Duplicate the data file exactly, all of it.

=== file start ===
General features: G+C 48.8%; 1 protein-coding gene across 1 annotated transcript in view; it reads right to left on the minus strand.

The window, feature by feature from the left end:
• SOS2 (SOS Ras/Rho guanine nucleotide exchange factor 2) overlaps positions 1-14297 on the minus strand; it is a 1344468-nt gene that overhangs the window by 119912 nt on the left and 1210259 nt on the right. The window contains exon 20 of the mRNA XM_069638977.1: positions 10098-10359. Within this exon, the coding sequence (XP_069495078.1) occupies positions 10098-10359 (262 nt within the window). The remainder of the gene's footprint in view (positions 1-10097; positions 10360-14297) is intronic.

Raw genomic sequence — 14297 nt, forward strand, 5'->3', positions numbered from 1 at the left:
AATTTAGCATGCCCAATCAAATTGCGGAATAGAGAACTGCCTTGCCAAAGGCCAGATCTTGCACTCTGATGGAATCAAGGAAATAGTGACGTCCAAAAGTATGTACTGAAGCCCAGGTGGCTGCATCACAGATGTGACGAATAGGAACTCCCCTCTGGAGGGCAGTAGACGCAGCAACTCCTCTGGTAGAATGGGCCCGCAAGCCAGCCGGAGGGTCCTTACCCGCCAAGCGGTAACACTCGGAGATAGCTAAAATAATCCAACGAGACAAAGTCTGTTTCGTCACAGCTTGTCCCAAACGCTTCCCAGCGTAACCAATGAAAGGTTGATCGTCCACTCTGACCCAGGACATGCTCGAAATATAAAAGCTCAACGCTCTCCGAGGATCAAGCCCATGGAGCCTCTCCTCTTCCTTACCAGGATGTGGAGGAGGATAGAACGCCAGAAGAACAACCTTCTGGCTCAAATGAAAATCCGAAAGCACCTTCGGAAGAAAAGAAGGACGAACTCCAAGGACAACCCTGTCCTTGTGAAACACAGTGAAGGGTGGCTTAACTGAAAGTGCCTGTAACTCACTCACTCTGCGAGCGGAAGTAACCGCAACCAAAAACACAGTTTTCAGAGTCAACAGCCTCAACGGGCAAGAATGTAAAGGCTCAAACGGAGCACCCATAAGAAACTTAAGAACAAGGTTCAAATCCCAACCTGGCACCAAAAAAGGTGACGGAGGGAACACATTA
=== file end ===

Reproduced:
General features: G+C 48.8%; 1 protein-coding gene across 1 annotated transcript in view; it reads right to left on the minus strand.

The window, feature by feature from the left end:
• SOS2 (SOS Ras/Rho guanine nucleotide exchange factor 2) overlaps positions 1-14297 on the minus strand; it is a 1344468-nt gene that overhangs the window by 119912 nt on the left and 1210259 nt on the right. The window contains exon 20 of the mRNA XM_069638977.1: positions 10098-10359. Within this exon, the coding sequence (XP_069495078.1) occupies positions 10098-10359 (262 nt within the window). The remainder of the gene's footprint in view (positions 1-10097; positions 10360-14297) is intronic.

Raw genomic sequence — 14297 nt, forward strand, 5'->3', positions numbered from 1 at the left:
AATTTAGCATGCCCAATCAAATTGCGGAATAGAGAACTGCCTTGCCAAAGGCCAGATCTTGCACTCTGATGGAATCAAGGAAATAGTGACGTCCAAAAGTATGTACTGAAGCCCAGGTGGCTGCATCACAGATGTGACGAATAGGAACTCCCCTCTGGAGGGCAGTAGACGCAGCAACTCCTCTGGTAGAATGGGCCCGCAAGCCAGCCGGAGGGTCCTTACCCGCCAAGCGGTAACACTCGGAGATAGCTAAAATAATCCAACGAGACAAAGTCTGTTTCGTCACAGCTTGTCCCAAACGCTTCCCAGCGTAACCAATGAAAGGTTGATCGTCCACTCTGACCCAGGACATGCTCGAAATATAAAAGCTCAACGCTCTCCGAGGATCAAGCCCATGGAGCCTCTCCTCTTCCTTACCAGGATGTGGAGGAGGATAGAACGCCAGAAGAACAACCTTCTGGCTCAAATGAAAATCCGAAAGCACCTTCGGAAGAAAAGAAGGACGAACTCCAAGGACAACCCTGTCCTTGTGAAACACAGTGAAGGGTGGCTTAACTGAAAGTGCCTGTAACTCACTCACTCTGCGAGCGGAAGTAACCGCAACCAAAAACACAGTTTTCAGAGTCAACAGCCTCAACGGGCAAGAATGTAAAGGCTCAAACGGAGCACCCATAAGAAACTTAAGAACAAGGTTCAAATCCCAACCTGGCACCAAAAAAGGTGACGGAGGGAACACATTA